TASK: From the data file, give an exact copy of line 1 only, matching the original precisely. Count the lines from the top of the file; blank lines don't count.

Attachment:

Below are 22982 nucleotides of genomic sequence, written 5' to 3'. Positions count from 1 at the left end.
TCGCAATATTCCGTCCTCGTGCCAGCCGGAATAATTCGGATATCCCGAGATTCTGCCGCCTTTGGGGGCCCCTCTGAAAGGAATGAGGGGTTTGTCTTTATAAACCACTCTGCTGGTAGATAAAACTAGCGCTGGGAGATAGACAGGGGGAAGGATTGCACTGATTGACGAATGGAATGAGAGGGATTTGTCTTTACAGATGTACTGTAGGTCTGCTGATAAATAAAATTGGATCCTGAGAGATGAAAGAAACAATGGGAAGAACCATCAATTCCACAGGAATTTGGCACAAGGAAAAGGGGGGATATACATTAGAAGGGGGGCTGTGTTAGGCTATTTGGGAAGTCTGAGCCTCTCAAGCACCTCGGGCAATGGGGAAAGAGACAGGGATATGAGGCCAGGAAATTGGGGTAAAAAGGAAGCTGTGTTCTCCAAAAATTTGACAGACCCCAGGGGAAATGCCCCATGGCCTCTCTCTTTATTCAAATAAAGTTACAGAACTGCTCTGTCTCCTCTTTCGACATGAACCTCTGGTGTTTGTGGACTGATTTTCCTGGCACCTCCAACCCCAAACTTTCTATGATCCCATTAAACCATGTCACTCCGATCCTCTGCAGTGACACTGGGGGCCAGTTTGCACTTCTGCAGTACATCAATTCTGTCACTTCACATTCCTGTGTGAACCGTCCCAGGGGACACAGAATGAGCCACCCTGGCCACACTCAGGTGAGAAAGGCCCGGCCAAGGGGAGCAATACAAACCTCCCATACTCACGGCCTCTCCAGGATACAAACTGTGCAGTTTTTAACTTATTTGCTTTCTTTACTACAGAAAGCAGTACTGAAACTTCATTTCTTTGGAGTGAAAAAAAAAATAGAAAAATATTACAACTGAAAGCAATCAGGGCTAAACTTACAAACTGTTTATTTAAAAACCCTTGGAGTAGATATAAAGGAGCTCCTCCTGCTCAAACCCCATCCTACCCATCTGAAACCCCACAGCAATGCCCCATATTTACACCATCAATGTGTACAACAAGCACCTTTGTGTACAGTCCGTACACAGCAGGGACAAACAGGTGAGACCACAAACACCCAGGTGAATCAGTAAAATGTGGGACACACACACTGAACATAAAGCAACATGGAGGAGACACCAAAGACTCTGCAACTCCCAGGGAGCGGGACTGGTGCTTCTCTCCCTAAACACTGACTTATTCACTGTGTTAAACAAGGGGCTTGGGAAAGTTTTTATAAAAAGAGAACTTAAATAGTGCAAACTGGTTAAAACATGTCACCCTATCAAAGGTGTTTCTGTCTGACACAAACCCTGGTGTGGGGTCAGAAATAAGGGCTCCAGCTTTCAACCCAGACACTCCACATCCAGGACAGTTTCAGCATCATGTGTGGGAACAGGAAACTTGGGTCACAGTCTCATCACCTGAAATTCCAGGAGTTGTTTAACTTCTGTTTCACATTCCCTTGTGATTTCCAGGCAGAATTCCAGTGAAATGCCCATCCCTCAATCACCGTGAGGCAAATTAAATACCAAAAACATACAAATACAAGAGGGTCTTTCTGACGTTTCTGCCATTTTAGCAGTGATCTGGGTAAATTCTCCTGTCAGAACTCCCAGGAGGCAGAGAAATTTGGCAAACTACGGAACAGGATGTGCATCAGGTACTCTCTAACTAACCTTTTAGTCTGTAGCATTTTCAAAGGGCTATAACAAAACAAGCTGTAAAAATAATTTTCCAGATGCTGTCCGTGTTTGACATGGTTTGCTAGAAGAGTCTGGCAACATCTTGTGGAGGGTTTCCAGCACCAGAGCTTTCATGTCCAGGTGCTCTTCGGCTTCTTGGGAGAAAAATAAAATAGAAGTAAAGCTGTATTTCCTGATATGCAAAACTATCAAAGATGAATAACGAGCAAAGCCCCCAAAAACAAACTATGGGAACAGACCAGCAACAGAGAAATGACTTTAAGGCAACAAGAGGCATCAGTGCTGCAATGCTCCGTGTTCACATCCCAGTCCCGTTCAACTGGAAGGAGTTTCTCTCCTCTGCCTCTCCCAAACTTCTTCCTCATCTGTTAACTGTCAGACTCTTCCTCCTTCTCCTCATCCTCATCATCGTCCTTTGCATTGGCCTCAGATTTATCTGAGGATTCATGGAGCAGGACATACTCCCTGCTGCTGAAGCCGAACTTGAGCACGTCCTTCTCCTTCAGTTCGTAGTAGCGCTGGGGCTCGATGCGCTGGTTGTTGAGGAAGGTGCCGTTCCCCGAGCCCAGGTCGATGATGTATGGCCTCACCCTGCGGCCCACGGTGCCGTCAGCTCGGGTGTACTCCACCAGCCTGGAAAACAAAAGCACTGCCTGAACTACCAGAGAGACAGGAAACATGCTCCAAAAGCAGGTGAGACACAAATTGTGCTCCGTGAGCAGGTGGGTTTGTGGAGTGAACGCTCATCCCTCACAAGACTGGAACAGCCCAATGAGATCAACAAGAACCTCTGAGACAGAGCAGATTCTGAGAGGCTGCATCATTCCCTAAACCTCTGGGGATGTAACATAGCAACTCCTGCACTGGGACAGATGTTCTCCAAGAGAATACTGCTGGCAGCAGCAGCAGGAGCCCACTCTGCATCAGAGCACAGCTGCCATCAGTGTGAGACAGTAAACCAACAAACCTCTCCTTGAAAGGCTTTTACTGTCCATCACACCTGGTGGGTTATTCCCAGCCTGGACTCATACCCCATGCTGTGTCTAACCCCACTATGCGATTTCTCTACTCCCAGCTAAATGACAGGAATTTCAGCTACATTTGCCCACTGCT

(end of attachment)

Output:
Below are 22982 nucleotides of genomic sequence, written 5' to 3'. Positions count from 1 at the left end.